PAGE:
Below you can see two examples of Power BI reports and dashboards; a simple dashboard that provides insights into website visits and their growth, and a somewhat more extensive sales report that provides insights into sales opportunities.
Image 1: Google Analytics dashboard (source: Microsoft.com)
Image 2: sales report (source: Microsoft.com)
These are just examples; you can design your own reports and dashboards the way you want.
Reports vs. dashboards
Reports and dashboards are often confused. Within Power BI, a dashboard is nothing more than a collection of visualizations, such as charts and diagrams, that are placed in the dashboard from one or more reports. In a dashboard, users can not edit the displayed visualizations and their data with filters or slicers.
A dashboard is suitable for presenting information clearly and in outline to certain groups of users, such as a management team and C-level. A dashboard is less suitable for visualising detailed information.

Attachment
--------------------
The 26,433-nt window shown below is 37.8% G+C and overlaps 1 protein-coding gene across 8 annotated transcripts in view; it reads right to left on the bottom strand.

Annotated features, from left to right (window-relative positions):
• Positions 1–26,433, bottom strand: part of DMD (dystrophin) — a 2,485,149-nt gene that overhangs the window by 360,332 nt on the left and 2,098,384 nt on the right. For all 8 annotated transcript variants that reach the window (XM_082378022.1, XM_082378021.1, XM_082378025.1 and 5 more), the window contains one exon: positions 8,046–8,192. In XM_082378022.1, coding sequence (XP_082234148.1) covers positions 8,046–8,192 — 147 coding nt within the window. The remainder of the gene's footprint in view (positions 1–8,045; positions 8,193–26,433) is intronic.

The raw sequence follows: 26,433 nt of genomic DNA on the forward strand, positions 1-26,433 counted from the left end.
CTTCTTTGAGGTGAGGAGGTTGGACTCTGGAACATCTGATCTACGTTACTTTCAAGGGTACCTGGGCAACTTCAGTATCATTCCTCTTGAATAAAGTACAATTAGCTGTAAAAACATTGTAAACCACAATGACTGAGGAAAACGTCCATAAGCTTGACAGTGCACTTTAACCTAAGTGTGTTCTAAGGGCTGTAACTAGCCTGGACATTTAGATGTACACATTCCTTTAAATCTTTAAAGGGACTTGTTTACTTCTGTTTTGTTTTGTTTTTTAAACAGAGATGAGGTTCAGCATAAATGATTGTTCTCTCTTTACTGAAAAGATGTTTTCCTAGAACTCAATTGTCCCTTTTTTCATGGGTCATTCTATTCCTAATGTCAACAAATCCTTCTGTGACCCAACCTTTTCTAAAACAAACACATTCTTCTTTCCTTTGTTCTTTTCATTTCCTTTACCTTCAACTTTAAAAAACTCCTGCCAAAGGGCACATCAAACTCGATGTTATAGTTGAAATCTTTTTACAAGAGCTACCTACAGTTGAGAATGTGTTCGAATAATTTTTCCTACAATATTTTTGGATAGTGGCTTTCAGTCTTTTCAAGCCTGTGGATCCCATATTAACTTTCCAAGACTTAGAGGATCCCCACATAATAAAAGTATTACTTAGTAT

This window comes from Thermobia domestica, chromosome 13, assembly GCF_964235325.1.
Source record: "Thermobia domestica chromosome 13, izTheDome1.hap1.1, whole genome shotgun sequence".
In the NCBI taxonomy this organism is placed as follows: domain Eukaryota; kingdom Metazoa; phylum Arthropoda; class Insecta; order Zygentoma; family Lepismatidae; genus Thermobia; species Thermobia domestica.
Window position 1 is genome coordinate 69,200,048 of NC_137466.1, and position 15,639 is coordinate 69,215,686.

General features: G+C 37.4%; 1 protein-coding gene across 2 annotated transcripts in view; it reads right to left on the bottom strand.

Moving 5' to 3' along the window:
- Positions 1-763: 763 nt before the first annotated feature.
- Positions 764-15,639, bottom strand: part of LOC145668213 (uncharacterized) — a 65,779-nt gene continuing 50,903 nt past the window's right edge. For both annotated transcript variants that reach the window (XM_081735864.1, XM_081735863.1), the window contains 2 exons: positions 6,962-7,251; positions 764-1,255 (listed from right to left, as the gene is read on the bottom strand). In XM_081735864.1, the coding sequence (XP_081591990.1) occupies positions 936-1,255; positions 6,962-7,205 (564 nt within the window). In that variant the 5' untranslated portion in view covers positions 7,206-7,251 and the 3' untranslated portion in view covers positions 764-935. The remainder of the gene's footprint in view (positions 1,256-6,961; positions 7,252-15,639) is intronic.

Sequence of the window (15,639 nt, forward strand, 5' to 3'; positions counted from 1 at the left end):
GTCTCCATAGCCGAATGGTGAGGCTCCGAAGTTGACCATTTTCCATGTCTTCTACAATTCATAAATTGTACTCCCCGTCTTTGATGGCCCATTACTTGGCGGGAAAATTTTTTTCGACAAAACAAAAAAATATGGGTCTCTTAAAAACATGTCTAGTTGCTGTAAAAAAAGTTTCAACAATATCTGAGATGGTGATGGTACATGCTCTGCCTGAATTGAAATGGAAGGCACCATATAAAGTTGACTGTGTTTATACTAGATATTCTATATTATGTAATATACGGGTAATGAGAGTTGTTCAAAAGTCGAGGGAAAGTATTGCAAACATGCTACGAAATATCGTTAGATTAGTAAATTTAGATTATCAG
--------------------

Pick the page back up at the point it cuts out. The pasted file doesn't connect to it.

Reports, on the other hand, do contain that detailed information. Users can also edit visualizations and their data with filters or slicers, for example to set a start and end date. The real intelligence is therefore in your reports.
Reports are based on a data set, which includes a data model. You can create multiple reports (and therefore also dashboards) based on this dataset. The use of one or a few datasets for multiple reports improves the performance of Power BI, and also saves on Google Analytics API queries, which means that it takes longer before you reach the API limit.
If you want to know more about building Google Analytics reports and dashboards in Power BI, then download the free ‘Power Analytics’ e-book here.
Now read the other chapters in this tutorial:
- Reports and dashboards
- Data loading
- Data modeling
- Using (free) templates